Author Topic: Logan's Profiles - SdKfz 231 Halbkettenfahrzeug  (Read 208766 times)

Offline lauhof52

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Re: Logan's Profiles - Northrop P-61F - "Marge" - Maj. Bong & Johnny Myers
« Reply #375 on: July 17, 2013, 12:51:09 AM »
Great job indeed Logan. As Always! Nice details. 8)

regards
Lauhof

Offline Matt Wiser

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Re: Logan's Profiles - Northrop P-61F - "Marge" - Maj. Bong & Johnny Myers
« Reply #376 on: July 17, 2013, 12:04:43 PM »
Well, if Bong's flying a VLR mission escorting B-29s to show the guys how it's done, and some Ki-61s, Ki-84s, or Navy Zeroes, Georges, or Jacks come up, he's going to splash whoever gets in front of him.
Treat everyone you meet with kindness and respect. But always have a plan ready to kill them.

Old USMC Adage.

Offline Logan Hartke

  • High priest in the black arts of profiling...
  • Rivet-counting whiffer
Re: Logan's Profiles - Northrop P-61F - "Marge" - Maj. Bong & Johnny Myers
« Reply #377 on: July 17, 2013, 12:24:58 PM »
Thanks, Lauhof!

Oh I agree, Matt.  There are many cases of American pilots (in some instances civilian test pilots) being ordered to avoid combat and stick to training flights but somehow "happening" upon the enemy.  Lindbergh was notorious for this.  In that role, Bong could have added to his score, but it was certainly getting a lot more competitive in the air by that point in the war.  There were fewer Japanese aircraft to go around and a lot more Americans.  I also try not to use the different aircraft the drastically change history since as I've gotten older, I've come to recognize that merely swapping out aircraft types rarely has that monumental of an impact.  You'll notice that I didn't increase the number of kills on any of my He 100 profiles, despite the aircraft being a better performer than the 109.

Cheers,

Logan

Offline Matt Wiser

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Re: Logan's Profiles - Northrop P-61F - "Marge" - Maj. Bong & Johnny Myers
« Reply #378 on: July 17, 2013, 02:27:07 PM »
Lindbergh was unofficially an ace, IIRC.
Treat everyone you meet with kindness and respect. But always have a plan ready to kill them.

Old USMC Adage.

Offline M.A.D

  • Also likes a bit of arse...
  • Wrote a great story about a Christmas Air Battle
Re: Logan's Profiles - Japanese A9He1-N "Wade" Floatplane
« Reply #379 on: July 28, 2013, 11:54:43 AM »





Wow if any military was going to employ the Hind to its maximum effect, I could see the IDF being the one! Imagine a self-supported Israeli Commando raid into Syria, Lebanon........!!
The other would have been the Rhodesian and South African's! Imagine the Hind replacing the makeshift and limited Aérospatiale Alouette III in the 'Fire Force' mission!!

M.A.D   

Offline Logan Hartke

  • High priest in the black arts of profiling...
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Re: Logan's Profiles - Japanese A9He1-N "Wade" Floatplane
« Reply #380 on: August 11, 2013, 12:19:53 AM »
Wow if any military was going to employ the Hind to its maximum effect, I could see the IDF being the one! Imagine a self-supported Israeli Commando raid into Syria, Lebanon........!!
The other would have been the Rhodesian and South African's! Imagine the Hind replacing the makeshift and limited Aérospatiale Alouette III in the 'Fire Force' mission!!


Yeah, I saw them as a replacement for their early model Cobras still in service.  Also, considering how they employ some of their transport helicopters, I likewise saw them as a potentially effective force.

As for South Africa, I did one of those many moons ago:



Cheers,

Logan

Offline Logan Hartke

  • High priest in the black arts of profiling...
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Re: Logan's Profiles - Vought V-507 Vagabond - VF-84 Jolly Rogers
« Reply #381 on: September 13, 2013, 12:39:15 AM »
As always, click on the image below to see the picture at 100% or view it at my DeviantArt page.  It's the Vought V-507, LTV's submission to the VFX competition actually won by the Grumman Tomcat.  I've also submitted this to the Coulda, Woulda, Shoulda GB.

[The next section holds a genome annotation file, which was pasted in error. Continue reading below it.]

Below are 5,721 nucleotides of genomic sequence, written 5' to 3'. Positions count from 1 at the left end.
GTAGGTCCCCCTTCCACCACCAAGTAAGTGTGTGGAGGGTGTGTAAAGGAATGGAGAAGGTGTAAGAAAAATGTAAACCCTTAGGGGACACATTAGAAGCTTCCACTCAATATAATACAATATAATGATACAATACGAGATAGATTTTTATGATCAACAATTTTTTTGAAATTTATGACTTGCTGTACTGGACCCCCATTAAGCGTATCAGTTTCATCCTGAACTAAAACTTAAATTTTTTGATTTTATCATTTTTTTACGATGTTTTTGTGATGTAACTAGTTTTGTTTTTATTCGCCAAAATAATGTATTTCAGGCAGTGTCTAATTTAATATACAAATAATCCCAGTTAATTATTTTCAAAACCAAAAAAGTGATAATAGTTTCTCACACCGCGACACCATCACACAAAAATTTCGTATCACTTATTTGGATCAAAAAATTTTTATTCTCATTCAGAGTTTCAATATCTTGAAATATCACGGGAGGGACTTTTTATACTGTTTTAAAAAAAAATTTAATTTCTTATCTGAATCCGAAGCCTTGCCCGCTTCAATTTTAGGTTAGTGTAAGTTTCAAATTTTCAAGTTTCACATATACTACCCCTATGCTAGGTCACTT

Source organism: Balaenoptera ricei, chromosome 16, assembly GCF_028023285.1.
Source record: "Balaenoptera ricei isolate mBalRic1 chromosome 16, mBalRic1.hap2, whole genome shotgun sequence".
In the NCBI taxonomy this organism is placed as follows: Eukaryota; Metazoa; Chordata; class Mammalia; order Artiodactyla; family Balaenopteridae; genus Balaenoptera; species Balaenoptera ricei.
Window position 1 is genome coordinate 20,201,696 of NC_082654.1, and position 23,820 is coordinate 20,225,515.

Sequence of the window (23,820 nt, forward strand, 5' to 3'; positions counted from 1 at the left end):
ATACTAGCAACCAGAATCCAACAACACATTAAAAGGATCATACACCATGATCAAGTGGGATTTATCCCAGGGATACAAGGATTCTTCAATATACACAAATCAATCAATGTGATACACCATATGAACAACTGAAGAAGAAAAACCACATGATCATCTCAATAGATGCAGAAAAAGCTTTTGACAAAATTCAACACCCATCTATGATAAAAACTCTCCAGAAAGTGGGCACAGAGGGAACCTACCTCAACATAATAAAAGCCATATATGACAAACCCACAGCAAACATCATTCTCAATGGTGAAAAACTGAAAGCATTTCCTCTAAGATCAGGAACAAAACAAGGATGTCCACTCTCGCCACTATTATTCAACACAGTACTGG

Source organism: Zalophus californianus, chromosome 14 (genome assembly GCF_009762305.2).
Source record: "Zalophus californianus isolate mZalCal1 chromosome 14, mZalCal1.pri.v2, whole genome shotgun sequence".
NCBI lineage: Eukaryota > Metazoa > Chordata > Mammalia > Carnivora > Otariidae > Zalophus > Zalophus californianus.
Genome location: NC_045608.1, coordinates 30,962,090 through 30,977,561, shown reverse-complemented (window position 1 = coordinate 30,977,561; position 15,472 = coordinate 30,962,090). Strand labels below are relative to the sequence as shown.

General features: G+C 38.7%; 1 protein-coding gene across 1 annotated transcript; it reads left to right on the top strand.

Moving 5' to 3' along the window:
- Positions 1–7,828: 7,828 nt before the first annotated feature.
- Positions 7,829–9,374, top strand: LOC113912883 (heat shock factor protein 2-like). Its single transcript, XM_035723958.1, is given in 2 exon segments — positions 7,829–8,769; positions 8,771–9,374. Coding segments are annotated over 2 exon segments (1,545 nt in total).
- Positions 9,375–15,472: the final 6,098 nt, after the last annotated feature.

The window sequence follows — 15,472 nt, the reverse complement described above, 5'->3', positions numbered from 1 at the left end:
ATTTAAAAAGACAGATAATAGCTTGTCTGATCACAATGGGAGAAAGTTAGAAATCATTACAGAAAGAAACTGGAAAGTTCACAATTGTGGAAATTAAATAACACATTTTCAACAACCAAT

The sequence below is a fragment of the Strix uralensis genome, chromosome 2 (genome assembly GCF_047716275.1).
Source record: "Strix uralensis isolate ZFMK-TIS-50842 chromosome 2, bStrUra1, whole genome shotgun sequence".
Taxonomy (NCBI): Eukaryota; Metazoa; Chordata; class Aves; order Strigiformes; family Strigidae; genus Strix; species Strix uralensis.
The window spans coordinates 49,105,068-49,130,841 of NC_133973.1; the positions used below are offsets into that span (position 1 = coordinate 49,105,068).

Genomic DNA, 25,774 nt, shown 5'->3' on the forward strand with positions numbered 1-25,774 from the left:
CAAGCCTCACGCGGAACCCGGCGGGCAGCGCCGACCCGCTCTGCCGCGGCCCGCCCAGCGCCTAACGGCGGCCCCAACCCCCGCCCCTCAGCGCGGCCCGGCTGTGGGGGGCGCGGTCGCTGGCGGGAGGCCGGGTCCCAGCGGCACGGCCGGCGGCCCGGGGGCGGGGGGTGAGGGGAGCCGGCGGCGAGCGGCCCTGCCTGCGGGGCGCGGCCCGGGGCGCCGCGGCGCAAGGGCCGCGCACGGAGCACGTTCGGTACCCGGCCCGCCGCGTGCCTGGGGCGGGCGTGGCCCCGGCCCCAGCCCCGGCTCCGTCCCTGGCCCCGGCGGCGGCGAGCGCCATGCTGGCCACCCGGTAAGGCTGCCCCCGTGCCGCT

After the failure of the F-111B program, the US Navy began looking at alternative options for its replacement carrier fighter. In July 1968, the Naval Air Systems Command (NAVAIR) issued a request for proposals (RFP) for the Naval Fighter Experimental (VFX) program. VFX called for a tandem two-seat, twin-engined air-to-air fighter with a maximum speed of Mach 2.2. It would also have a built-in M61 Vulcan cannon and a secondary close air support role. The VFX's air-to-air missiles would be either six AIM-54 Phoenix or a combination of six AIM-7 Sparrow and four AIM-9 Sidewinder missiles. Bids were received from General Dynamics, Grumman, Ling-Temco-Vought, McDonnell Douglas and North American Rockwell; four bids incorporated variable-geometry wings. It was also to use the Pratt & Whitney TF30 engine and AN/AWG-9 radar used on the F-111B to reduce cost and save development time.

Ling-Temco-Vought’s new TF30-powered A-7s were just entering service with the US Navy at that time and the F-8 Crusader was still serving, having earned a reputation for itself over Vietnam as a fine dogfighter. Despite this, swing wing technology was still in its infancy and LTV sought out a company with some experience in this new field. Dassault’s Mirage G prototype fighter was a twin engine, high performance fighter with variable geometry wings. In fact, one prototype was even powered by a variant of the same TF30 engine specified in the VFX program. Already teamed with Lockheed California Co for the VFX competition, the additional technical data provided by Dassault placed the Dallas firm in a strongly competitive position.

Vought’s V-507 proposal would bear a strong resemblance to the Mirage G including the distinctive intake cones found on the Lockheed F-104 and the Dassault Mirage series of fighters. Vought would also build a full scale mockup of the V-507 proposal, the only company in the VFX competition to do so. The maturity of the V-507 design, the experience of Vought with the TF30 engine and variable geometry wings (with Dassault’s assistance), and Vought’s track record on the F-8 and A-7 programs would eventually carry the day. While not considered to be necessarily the fastest or most maneuverable design of those proposed, the V-507 was judged to have the lowest risk of the proposals while still easily meeting all the requirements outlined by NAVAIR. In the wake of the F-111B fiasco, the VFX program was being closely monitored by Congress and this would prove to be a factor in the decision. The Defense Department awarded Ling-Temco-Vought the F-14A contract in January of 1969. The contract was signed on February 3, 1969, and Vought christened the aircraft the Vagabond.